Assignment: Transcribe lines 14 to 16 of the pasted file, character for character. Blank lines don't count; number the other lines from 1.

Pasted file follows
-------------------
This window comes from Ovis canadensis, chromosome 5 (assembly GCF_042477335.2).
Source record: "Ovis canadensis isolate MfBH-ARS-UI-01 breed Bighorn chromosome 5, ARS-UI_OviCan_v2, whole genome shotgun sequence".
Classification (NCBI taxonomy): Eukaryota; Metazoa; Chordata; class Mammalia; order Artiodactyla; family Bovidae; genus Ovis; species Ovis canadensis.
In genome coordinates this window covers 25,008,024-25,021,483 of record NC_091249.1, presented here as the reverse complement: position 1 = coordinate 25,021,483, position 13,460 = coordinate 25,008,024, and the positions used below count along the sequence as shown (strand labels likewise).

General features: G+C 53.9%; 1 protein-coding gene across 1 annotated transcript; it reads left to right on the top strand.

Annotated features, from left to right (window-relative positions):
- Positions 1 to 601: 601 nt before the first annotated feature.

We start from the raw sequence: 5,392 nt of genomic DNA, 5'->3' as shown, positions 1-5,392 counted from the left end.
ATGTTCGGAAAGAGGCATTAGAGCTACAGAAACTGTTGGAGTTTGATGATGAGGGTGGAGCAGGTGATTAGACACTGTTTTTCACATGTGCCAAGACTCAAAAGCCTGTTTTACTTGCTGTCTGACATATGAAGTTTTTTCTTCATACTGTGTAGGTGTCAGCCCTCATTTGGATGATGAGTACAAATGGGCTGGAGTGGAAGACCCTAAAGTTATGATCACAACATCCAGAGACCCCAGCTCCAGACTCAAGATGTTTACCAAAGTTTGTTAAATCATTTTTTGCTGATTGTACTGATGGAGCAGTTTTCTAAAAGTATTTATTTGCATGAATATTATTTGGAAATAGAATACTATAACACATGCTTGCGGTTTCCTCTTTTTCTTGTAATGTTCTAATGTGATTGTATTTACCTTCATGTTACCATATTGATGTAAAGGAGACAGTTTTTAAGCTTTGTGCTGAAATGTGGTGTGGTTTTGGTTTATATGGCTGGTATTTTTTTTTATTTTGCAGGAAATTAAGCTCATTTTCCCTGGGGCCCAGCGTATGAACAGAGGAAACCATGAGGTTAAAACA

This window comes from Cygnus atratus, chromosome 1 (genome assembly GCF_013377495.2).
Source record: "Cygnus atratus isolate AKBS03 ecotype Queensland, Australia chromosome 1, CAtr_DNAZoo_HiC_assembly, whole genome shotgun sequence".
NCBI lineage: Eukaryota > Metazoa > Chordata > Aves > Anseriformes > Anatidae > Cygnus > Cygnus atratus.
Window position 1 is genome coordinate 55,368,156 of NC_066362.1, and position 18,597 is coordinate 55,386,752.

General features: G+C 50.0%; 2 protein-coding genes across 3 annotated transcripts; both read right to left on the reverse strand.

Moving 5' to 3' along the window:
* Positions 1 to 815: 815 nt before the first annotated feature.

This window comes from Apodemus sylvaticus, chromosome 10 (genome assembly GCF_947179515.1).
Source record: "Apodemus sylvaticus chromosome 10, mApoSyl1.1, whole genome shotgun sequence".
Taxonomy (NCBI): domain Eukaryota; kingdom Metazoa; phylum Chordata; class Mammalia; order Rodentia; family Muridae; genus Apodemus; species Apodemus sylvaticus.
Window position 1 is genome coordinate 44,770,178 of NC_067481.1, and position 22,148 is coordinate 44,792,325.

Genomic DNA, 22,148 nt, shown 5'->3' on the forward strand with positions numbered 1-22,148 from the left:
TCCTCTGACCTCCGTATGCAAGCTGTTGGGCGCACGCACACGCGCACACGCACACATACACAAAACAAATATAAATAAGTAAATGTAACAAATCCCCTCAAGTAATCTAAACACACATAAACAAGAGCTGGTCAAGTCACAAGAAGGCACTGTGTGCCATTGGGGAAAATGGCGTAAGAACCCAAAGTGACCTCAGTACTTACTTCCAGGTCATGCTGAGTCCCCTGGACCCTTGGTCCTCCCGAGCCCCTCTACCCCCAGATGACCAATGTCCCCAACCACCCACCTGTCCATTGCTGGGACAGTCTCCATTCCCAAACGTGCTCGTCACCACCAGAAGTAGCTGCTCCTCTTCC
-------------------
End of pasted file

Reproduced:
General features: G+C 50.0%; 2 protein-coding genes across 3 annotated transcripts; both read right to left on the reverse strand.

Moving 5' to 3' along the window:
* Positions 1 to 815: 815 nt before the first annotated feature.